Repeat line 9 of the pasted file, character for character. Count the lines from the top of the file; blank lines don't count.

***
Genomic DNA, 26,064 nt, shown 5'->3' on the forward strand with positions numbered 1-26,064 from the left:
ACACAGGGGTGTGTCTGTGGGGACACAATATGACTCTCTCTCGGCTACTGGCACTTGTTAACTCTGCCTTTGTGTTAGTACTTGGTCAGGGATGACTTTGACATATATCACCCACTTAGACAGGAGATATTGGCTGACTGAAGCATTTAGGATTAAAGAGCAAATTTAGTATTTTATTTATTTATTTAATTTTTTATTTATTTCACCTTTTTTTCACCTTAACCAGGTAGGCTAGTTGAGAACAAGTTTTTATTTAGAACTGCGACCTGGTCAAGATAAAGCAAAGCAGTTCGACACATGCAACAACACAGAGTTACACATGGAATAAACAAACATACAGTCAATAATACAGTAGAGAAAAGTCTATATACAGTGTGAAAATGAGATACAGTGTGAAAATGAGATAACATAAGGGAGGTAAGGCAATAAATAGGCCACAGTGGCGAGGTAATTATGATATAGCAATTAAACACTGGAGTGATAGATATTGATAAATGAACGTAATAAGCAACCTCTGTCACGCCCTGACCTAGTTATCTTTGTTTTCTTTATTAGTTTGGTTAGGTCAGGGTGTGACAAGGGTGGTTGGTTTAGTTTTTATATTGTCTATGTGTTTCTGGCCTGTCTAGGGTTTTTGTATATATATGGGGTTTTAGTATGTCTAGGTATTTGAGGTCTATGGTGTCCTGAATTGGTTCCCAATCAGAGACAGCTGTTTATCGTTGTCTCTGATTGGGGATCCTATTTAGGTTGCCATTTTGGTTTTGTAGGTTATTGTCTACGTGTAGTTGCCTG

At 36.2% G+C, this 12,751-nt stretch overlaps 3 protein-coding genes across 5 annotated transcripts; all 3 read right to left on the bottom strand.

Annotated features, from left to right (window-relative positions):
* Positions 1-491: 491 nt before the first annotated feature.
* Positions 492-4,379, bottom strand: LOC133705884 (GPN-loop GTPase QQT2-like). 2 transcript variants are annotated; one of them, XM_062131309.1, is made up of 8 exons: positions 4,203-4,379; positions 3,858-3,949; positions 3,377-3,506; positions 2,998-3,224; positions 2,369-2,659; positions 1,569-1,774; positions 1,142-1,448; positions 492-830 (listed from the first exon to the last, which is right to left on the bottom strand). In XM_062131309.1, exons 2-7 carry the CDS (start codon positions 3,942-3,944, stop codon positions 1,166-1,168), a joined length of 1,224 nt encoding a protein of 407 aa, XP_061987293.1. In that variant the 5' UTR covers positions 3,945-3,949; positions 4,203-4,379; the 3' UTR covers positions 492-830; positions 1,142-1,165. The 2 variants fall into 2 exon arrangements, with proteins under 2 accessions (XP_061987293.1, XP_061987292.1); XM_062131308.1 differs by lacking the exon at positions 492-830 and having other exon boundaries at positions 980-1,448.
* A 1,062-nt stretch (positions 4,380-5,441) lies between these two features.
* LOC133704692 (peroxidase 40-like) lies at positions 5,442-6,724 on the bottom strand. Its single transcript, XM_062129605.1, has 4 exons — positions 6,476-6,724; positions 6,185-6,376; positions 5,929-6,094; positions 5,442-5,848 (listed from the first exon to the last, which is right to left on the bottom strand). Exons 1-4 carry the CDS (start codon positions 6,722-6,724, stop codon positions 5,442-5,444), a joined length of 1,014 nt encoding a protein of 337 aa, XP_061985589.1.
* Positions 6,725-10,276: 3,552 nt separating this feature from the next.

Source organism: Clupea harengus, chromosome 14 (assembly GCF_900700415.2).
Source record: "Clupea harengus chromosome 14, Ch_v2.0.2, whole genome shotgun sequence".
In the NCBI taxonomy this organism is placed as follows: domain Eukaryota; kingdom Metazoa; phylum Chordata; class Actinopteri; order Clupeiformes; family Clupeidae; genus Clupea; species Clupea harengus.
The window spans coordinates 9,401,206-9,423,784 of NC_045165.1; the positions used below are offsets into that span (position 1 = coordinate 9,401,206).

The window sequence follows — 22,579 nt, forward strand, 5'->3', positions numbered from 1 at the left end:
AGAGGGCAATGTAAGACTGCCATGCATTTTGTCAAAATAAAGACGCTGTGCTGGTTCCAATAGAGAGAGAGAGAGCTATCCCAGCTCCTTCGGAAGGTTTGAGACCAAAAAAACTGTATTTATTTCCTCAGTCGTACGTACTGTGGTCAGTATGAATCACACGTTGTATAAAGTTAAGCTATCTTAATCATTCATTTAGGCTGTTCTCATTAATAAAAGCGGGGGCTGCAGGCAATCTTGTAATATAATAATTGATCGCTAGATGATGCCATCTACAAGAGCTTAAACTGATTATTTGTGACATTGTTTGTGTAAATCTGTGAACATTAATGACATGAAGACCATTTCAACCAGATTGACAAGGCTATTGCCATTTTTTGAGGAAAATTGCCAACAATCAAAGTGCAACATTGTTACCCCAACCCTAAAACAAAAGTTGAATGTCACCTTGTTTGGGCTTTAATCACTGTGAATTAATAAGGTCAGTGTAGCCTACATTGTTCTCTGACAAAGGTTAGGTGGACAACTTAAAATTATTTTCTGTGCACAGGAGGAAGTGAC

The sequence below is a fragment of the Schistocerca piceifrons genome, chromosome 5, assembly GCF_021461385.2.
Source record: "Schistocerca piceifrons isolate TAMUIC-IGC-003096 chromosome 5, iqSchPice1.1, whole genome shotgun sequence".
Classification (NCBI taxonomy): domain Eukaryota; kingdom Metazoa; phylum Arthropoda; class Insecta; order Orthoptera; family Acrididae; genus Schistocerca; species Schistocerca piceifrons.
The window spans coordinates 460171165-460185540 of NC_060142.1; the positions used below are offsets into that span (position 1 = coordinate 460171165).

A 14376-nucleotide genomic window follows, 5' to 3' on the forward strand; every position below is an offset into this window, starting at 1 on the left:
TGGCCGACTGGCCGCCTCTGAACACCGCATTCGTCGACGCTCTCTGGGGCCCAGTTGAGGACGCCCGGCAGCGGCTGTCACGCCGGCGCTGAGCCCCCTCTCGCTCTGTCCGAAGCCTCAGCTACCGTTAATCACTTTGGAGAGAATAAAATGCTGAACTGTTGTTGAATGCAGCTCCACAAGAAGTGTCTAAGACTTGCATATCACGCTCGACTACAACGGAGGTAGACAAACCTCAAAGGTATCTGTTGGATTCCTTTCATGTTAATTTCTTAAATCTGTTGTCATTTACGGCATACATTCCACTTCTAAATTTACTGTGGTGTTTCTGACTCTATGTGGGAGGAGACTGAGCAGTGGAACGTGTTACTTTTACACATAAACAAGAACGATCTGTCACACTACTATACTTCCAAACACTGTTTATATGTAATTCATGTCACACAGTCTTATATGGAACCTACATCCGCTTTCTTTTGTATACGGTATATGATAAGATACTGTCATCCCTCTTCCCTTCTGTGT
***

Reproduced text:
* Positions 6,725-10,276: 3,552 nt separating this feature from the next.